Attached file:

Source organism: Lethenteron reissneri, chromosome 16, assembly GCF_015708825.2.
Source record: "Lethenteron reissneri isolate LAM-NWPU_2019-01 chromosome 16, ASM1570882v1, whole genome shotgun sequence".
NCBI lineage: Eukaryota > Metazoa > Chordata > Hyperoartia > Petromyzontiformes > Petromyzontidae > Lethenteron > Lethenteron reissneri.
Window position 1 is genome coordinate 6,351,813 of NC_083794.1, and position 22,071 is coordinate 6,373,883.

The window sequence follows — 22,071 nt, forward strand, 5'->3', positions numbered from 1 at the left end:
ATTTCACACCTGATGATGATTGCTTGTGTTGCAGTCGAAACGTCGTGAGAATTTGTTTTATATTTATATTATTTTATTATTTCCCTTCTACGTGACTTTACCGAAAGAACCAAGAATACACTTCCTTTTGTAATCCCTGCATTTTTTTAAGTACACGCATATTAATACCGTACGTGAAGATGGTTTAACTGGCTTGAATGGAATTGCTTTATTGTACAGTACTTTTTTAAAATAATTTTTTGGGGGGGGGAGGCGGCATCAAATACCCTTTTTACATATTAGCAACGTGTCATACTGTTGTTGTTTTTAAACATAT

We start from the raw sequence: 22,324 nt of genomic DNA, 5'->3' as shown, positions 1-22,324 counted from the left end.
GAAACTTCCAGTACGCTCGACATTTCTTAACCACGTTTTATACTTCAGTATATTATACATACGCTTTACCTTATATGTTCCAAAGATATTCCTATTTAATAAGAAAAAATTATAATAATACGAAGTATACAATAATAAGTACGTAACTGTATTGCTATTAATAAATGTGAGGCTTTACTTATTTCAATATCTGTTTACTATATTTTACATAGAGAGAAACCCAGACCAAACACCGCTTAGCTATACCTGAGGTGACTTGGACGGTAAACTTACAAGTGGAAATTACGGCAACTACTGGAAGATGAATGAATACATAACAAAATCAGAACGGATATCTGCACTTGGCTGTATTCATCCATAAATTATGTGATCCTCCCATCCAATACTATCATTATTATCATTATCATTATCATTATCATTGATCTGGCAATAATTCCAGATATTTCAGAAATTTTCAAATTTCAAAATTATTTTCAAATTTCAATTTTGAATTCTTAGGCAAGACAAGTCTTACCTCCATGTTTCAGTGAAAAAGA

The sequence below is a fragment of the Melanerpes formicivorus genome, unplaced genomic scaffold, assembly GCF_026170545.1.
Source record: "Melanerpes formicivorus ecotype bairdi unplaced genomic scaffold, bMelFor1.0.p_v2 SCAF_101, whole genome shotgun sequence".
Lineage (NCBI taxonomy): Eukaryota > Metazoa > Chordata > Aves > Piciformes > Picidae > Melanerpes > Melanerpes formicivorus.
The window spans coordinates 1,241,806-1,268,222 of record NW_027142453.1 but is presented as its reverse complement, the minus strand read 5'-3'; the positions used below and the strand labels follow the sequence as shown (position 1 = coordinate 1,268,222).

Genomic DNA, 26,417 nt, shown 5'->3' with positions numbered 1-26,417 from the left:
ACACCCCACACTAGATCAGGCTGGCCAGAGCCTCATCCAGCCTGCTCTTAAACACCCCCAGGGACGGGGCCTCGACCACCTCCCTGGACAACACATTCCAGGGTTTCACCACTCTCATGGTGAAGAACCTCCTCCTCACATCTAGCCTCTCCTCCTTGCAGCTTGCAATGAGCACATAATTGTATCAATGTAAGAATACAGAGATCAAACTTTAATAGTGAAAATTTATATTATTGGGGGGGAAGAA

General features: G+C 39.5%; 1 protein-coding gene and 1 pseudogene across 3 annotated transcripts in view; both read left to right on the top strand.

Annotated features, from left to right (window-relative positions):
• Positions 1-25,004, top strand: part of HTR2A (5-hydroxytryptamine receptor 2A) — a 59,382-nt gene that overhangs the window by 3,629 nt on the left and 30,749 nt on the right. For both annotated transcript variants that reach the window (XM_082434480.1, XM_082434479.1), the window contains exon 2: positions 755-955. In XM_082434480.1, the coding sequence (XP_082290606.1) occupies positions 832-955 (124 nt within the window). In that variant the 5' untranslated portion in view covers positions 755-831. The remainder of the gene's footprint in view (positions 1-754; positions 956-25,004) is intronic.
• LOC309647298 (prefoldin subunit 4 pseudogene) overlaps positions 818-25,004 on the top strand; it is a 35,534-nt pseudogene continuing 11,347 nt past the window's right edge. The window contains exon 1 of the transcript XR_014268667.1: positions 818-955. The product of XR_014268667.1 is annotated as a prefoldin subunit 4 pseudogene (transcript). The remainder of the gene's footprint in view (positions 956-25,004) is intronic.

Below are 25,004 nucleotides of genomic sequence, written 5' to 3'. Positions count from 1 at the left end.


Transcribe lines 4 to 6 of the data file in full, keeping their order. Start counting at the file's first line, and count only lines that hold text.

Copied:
Window position 1 is genome coordinate 6,351,813 of NC_083794.1, and position 22,071 is coordinate 6,373,883.

The window sequence follows — 22,071 nt, forward strand, 5'->3', positions numbered from 1 at the left end:
ATTTCACACCTGATGATGATTGCTTGTGTTGCAGTCGAAACGTCGTGAGAATTTGTTTTATATTTATATTATTTTATTATTTCCCTTCTACGTGACTTTACCGAAAGAACCAAGAATACACTTCCTTTTGTAATCCCTGCATTTTTTTAAGTACACGCATATTAATACCGTACGTGAAGATGGTTTAACTGGCTTGAATGGAATTGCTTTATTGTACAGTACTTTTTTAAAATAATTTTTTGGGGGGGGGAGGCGGCATCAAATACCCTTTTTACATATTAGCAACGTGTCATACTGTTGTTGTTTTTAAACATAT